These days, it's been turned against racial justice protesters and protesters on the far right.
"During the last 30 years, civil disorder was used in roughly a dozen cases nationwide," notes NPR. But "in the last 12 months, the Justice Department turned to the charge more than 125 times."
Why are cryptocurrency prices falling? Bitcoin dropped 29 percent last Wednesday alone, and other cryptocurrencies have seen prices fall as well. "Bitcoin has lost about 40% of its value since April 13 when it hit a high of more than $64,606 per coin," notes CBS News. What gives?
In part, it's threats of government regulation that are causing the decline:
Before Wednesday, Tesla's decision to not accept the digital currency as payment for cars, along with concerns about tighter regulation of digital currencies, were major factors in the decline. The price is still up about 31% in 2021 and nearly 300% from a year ago.
• The app Citizen is experimenting with privatizing policing.
• Introducing the world's first 3D printed commercial housing project.
• "Of Course California Should Decriminalize Magic Mushrooms," says the San Francisco Chronicle editorial board.
• How did UFO investigations become a serious matter?
• Officials roll back guidance on COVID-19 testing:
U.S. health officials say most fully vaccinated Americans can skip testing for COVID-19, even if they are exposed to someone who is infected. Experts say testing vaccinated people can lead to unnecessary worry and disruption at work and school.https://t.co/ZcQMwhnMZG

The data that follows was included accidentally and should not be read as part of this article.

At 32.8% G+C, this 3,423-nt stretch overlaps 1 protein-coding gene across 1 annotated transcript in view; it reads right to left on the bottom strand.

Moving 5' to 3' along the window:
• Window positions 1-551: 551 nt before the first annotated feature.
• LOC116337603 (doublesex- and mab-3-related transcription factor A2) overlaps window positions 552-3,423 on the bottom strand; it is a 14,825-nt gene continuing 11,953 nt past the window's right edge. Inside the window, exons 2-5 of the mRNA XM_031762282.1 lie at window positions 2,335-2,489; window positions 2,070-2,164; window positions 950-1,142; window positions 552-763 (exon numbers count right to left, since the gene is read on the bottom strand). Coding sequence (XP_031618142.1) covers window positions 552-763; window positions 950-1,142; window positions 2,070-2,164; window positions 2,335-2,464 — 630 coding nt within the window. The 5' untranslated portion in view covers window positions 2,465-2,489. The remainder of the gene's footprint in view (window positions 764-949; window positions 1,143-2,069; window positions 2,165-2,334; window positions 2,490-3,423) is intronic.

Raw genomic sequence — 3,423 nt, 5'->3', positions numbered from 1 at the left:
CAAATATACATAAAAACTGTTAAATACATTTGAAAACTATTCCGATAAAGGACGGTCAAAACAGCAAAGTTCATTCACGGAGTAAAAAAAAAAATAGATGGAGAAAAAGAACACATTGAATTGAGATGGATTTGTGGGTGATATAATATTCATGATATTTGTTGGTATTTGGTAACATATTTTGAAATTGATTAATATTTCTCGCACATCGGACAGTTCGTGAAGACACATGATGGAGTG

— The Associated Press (@AP) May 23, 2021
• An Americans for Prosperity parade showcases the major divide in the 2021 Republican Party:
"This event is not about Trump," said Annie Patnaude, the Michigan director for AFP, explaining why the Trump display had to move away from the live band and full buffet tables she had set up. "This is about pork."
Rob Cortis, the float's owner, hails from the now dominant part of the Republican Party, in which the former president is still celebrated by many as the rightful winner of the 2020 election, a debunked claim. A list of Trumpian priorities — from "infrastructure" to "Stop the Steal" — were bolted to his trailer, with no mention of the old conservative traditions of limited government or lower debt….
A new generation of Trumpist acolytes — such as Missouri attorney Mark McCloskey, who became famous for drawing a gun on Black Lives Matters protesters — have announced their intention to run for high office with a set of Trump issues that motivate them. McCloskey has announced plans to run for the Senate.
The moves pose a threat to the party's efforts to reclaim moderate, largely college-educated voters who were turned off by Trump, while muddying an attempt to shift the national focus to the less popular parts of Democratic policies.